Recent waves were made in the author community by one Faleena Hopkins,an indie author who decided that too many books could be confused with her series, and so trademarked the word “cocky” (though really, a logo version of her title) and proceeded to send out DMCA requests to other authors with the word in their title. The internet has, not surprisingly, reacted with laughter and shock. This really isn’t a word you can copyright, yes? We sorta raise an eyebrow at this attempt to draw attention to her books, given how negative the feedback has been. Does all press truly equal good press?
Hopkins isn’t the first author to get heat from the internet. Last summer, debut author project, Handbook for Immortals, was pulled from the NYT Bestsellers List for cheating the system, and in the years following the rise of KDP, several drama storms have been unleashed by authors picking fights with and threatening reviewers, antagonizing other authors, and all manner of other drama. The big dogs aren’t immune either, given recent incidents with Cassandra Clare and Terry Goodkind.
The internet and it community is hard to traverse at times, and controversy amongst authors is nothing new. A famous story from the Romantic Period comes from the summer of 1816, when Lord Byron, Percy and Mary Shelley, and John Polidori all ventured into a brutal winter and decided to start one of the most famous writing competitions in history. This story is remembered for Frankenstein and, less so, The Vampyre, but the contest is also known for becoming a stew of drama between the writers. Lord Byron reportedly went through fits and fainting spells that required restitution, and his doctor, Polidori, was so aggressive and toxic- attempting duels and fights with the other members of the party, that Lord Byron, the definition of drama by all accounts, kicked Polidori from the group when they departed. Their drama didn’t cease there, since The Vampyre came from an unfinished fragment of Byron’s writing. Later in 19th century, Edgar Allan Poe would gain a reputation of meanness from the way he reviewed other authors, and Oscar Wilde would continue this tradition in his own biting humor.
Authors aren’t kind people, and they certainly aren’t public figures like other creative folk. “Writers aren’t rock stars,” my English 102 professor said, a poet and introvert in his own right, and it’s true- because we’re not. Being a rock star isn’t an extroverted skill; many musicians have poor social skills and bad public image, but a bad public image does not always hurt the musician. A course, rude, or even outright destructive image can be part of a musician’s act, making them much closer to actors and actresses than the writer. There are masks you wear in art, but writers have to where a different kind of mask, since they get to wear all of them at once. When I was a child, I would tell you up front that I wanted to be a circus performer; a horse rider in particular, though I couldn’t really ride a horse. I also wanted to be a ballerina (no ballet lessons to be found), a pop star, an artist, a princess- the like. This was about the time I realized that as a writer, I could be all of these through characters and storytelling.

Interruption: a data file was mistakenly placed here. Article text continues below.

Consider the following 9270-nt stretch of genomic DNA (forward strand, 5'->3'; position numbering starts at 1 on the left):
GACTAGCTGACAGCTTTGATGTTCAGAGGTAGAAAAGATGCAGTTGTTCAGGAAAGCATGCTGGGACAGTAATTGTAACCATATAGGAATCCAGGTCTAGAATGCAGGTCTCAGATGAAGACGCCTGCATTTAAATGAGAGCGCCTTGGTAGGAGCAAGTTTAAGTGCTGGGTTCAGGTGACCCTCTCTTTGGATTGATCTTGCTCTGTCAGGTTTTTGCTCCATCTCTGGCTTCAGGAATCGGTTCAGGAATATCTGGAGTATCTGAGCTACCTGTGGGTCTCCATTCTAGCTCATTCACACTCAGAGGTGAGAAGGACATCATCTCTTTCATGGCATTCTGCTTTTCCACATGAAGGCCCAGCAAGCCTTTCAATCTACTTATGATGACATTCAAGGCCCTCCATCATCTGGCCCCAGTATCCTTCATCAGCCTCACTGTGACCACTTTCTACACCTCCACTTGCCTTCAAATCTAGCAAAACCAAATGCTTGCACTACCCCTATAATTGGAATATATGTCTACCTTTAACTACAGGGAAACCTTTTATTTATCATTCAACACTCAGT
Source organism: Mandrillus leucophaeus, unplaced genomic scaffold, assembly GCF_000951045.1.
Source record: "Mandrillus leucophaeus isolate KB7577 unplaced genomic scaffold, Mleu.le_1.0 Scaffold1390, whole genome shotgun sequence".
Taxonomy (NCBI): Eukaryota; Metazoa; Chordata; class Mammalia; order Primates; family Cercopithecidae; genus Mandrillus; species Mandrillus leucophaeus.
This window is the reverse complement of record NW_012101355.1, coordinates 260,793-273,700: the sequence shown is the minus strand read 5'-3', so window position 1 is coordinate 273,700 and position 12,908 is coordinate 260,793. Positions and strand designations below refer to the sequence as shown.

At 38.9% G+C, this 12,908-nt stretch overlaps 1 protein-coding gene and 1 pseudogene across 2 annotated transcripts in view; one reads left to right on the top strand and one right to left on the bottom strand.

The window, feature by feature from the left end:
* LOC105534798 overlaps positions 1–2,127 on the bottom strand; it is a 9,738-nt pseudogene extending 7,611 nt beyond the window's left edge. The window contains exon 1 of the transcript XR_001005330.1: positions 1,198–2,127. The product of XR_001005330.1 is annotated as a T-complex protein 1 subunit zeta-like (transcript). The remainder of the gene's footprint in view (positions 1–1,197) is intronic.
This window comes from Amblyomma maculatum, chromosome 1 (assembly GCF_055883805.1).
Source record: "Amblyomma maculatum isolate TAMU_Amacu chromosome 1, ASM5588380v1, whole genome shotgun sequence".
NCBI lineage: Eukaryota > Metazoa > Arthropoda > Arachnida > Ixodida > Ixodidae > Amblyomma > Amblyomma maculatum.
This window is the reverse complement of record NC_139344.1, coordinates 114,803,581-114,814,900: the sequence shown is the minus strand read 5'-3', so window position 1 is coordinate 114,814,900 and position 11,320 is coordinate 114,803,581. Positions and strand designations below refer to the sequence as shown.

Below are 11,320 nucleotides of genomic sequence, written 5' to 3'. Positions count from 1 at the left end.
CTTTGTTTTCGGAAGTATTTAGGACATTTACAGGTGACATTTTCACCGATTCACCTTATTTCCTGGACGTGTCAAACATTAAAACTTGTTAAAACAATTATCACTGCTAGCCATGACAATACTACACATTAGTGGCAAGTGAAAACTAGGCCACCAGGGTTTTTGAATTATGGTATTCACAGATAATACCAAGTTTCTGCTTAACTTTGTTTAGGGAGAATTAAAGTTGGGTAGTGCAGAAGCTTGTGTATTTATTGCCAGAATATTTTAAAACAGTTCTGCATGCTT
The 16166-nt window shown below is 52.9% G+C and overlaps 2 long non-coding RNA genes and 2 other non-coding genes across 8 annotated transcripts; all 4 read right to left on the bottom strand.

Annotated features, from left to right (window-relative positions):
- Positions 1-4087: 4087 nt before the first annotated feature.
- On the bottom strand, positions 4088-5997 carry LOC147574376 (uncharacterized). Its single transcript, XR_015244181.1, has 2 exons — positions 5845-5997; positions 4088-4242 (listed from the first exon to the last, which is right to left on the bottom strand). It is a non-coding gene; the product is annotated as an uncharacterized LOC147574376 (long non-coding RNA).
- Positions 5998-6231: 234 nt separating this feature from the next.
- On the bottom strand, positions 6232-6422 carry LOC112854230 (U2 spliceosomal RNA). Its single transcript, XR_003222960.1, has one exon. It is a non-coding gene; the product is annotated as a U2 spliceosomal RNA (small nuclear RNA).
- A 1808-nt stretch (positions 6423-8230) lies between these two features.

It is through this that the writer finds their inner actor, but that actor, you see, is focused on characters and creation, and not on persona. This, in the most unscientific terms, is likely why writers struggle with online and celebrity personas. There isn’t room for more characters to play.
Not only that, but as the age of the internet has shifted into being, more authors have been made to join the social limelight, breaking up the “late-night smoker who writes five books a year” image left by more famous authors with persona, like Stephen King and James Patterson, revealing those of us that aren’t likably stoic, introverted, and fitting of the writer image. There is some discussion to be had on whether or not this benefits the writer: when writers behave badly, it reflects poorly on all of us and, of course, our work and image are better expressed through their books themselves. I wonder if Faleena Hopkins would agree?
Whatever comes of bad press for writers, the persona and the author will always be a strange relationship, drawing less from the inner rock star then we’d like. Still, isn’t that unpolished strangeness the thing that makes writers brilliant at their job? Look at Neil Gaiman or Amanda Palmer! It is that nature that allows us to create and embrace a different kind of audience with our honesty, rather than celebrity status. It is that earnestness that matters in the long run, and truly makes the author shine.